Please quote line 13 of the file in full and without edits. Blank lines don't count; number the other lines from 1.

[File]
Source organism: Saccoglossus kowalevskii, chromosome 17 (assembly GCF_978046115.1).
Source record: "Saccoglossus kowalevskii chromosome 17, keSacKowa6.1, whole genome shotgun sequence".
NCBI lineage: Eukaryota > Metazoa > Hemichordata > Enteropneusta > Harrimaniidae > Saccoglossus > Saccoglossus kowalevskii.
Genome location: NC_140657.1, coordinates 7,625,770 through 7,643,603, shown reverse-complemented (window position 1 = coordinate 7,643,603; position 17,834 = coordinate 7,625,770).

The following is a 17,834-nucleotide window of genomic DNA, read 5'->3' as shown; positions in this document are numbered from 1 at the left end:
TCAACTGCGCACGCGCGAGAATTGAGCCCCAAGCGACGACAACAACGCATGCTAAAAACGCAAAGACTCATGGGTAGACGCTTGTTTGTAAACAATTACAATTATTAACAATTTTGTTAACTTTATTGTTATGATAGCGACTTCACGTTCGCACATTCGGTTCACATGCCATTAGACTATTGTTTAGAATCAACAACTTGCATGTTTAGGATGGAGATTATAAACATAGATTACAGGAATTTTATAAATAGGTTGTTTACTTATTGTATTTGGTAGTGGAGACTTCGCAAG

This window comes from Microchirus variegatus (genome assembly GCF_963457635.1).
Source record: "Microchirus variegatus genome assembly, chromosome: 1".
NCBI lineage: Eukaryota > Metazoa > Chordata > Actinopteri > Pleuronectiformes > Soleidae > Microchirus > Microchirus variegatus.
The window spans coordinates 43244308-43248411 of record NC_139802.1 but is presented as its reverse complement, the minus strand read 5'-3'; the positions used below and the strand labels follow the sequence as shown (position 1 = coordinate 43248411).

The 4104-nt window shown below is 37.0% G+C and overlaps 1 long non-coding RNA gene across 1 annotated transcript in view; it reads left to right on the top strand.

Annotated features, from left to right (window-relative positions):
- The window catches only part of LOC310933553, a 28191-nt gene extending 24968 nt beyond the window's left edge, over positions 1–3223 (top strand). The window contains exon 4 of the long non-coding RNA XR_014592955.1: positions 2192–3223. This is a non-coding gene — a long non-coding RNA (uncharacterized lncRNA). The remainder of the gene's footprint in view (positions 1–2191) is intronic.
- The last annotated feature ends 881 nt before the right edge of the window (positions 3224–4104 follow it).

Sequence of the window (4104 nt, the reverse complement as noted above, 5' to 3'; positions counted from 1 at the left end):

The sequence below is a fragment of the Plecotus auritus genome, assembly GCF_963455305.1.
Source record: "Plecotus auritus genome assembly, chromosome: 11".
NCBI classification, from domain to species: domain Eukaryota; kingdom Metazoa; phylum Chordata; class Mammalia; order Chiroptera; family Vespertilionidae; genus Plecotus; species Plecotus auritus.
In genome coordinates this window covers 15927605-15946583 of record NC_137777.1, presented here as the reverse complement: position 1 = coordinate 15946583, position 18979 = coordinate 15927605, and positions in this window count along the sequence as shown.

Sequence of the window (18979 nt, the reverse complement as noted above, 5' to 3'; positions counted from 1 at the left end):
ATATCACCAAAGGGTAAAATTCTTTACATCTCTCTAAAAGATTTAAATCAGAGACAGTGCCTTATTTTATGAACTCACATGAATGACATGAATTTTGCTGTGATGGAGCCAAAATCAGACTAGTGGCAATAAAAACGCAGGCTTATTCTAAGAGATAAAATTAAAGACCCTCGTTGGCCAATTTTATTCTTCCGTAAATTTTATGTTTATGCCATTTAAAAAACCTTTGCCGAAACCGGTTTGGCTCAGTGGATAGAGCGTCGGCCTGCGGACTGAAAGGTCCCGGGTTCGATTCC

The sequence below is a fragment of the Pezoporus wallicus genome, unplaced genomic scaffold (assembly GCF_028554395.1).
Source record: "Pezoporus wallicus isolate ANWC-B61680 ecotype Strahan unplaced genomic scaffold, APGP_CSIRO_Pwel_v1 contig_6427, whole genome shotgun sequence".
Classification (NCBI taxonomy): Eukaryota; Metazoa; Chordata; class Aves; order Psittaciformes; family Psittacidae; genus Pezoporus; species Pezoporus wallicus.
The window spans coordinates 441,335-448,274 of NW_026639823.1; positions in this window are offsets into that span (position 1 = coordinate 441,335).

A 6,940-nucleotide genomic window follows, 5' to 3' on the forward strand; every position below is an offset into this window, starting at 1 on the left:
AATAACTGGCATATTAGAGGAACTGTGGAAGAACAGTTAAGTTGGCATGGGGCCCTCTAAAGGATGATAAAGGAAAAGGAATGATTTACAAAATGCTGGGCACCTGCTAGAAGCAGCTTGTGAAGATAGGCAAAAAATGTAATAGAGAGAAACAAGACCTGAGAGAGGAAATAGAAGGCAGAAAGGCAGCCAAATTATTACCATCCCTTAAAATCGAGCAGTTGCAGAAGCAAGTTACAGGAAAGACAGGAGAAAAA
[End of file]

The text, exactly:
- The window catches only part of LOC310933553, a 28191-nt gene extending 24968 nt beyond the window's left edge, over positions 1–3223 (top strand). The window contains exon 4 of the long non-coding RNA XR_014592955.1: positions 2192–3223. This is a non-coding gene — a long non-coding RNA (uncharacterized lncRNA). The remainder of the gene's footprint in view (positions 1–2191) is intronic.